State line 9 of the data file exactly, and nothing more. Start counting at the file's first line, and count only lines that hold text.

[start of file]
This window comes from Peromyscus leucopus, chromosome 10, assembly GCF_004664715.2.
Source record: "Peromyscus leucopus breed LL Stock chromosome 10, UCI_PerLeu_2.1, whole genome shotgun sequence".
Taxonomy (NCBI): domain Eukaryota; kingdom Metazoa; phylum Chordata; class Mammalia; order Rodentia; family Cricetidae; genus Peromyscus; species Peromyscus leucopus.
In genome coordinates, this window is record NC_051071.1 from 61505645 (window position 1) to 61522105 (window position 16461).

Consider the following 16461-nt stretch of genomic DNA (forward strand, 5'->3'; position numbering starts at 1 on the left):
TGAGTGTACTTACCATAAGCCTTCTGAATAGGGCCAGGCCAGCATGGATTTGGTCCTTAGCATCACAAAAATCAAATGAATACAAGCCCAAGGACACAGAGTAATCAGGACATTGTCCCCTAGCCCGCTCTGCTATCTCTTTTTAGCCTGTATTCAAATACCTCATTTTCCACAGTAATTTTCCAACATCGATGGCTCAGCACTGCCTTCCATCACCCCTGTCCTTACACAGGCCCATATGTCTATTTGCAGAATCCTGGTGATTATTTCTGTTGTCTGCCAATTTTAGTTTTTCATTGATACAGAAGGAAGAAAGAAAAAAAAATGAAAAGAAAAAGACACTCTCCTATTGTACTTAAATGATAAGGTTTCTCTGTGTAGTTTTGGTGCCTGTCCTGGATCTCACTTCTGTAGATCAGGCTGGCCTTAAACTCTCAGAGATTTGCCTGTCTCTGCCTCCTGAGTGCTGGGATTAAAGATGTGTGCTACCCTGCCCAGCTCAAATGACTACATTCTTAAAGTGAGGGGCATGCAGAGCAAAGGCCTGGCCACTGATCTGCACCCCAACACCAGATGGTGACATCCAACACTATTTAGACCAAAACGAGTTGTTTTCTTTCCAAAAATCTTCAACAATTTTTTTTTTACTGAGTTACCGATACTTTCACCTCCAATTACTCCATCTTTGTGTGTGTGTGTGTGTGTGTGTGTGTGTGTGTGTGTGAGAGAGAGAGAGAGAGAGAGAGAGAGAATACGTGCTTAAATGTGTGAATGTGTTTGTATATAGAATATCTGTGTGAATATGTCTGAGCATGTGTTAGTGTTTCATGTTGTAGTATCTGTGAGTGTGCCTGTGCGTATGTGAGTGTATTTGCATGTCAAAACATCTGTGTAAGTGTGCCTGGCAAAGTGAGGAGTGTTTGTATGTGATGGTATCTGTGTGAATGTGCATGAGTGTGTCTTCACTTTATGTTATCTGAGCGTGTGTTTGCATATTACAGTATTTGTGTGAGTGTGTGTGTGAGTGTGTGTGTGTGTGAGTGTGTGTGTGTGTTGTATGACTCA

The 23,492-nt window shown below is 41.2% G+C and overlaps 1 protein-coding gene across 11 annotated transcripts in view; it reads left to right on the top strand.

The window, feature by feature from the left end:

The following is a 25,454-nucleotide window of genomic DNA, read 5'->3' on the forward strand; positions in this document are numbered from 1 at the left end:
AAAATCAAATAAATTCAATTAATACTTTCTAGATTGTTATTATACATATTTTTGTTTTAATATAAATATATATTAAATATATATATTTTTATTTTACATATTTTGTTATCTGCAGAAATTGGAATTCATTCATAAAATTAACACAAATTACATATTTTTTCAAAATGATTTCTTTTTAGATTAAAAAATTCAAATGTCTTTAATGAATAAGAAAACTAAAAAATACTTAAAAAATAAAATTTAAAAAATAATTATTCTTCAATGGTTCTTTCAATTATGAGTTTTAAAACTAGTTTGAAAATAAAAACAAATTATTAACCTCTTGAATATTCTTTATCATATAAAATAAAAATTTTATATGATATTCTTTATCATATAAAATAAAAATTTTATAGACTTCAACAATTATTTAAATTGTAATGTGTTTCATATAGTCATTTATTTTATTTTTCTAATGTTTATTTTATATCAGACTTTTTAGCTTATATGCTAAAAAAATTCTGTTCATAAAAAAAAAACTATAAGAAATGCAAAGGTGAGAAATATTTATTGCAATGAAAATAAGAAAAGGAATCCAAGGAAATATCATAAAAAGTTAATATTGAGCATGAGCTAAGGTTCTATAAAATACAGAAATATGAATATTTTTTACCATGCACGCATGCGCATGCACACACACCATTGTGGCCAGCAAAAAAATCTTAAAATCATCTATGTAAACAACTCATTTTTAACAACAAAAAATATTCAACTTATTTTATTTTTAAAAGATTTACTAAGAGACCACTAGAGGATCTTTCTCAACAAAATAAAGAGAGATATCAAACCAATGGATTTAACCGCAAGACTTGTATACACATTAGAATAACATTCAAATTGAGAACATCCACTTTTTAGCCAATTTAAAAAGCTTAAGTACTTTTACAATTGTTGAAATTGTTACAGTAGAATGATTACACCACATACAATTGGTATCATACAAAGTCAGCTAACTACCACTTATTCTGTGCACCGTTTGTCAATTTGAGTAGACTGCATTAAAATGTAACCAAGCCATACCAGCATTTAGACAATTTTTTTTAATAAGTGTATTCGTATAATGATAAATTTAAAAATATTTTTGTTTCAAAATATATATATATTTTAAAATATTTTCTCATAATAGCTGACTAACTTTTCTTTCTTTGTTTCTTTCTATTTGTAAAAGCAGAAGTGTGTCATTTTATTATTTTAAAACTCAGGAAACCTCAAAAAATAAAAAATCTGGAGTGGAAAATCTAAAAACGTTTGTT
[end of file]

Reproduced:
The following is a 25,454-nucleotide window of genomic DNA, read 5'->3' on the forward strand; positions in this document are numbered from 1 at the left end: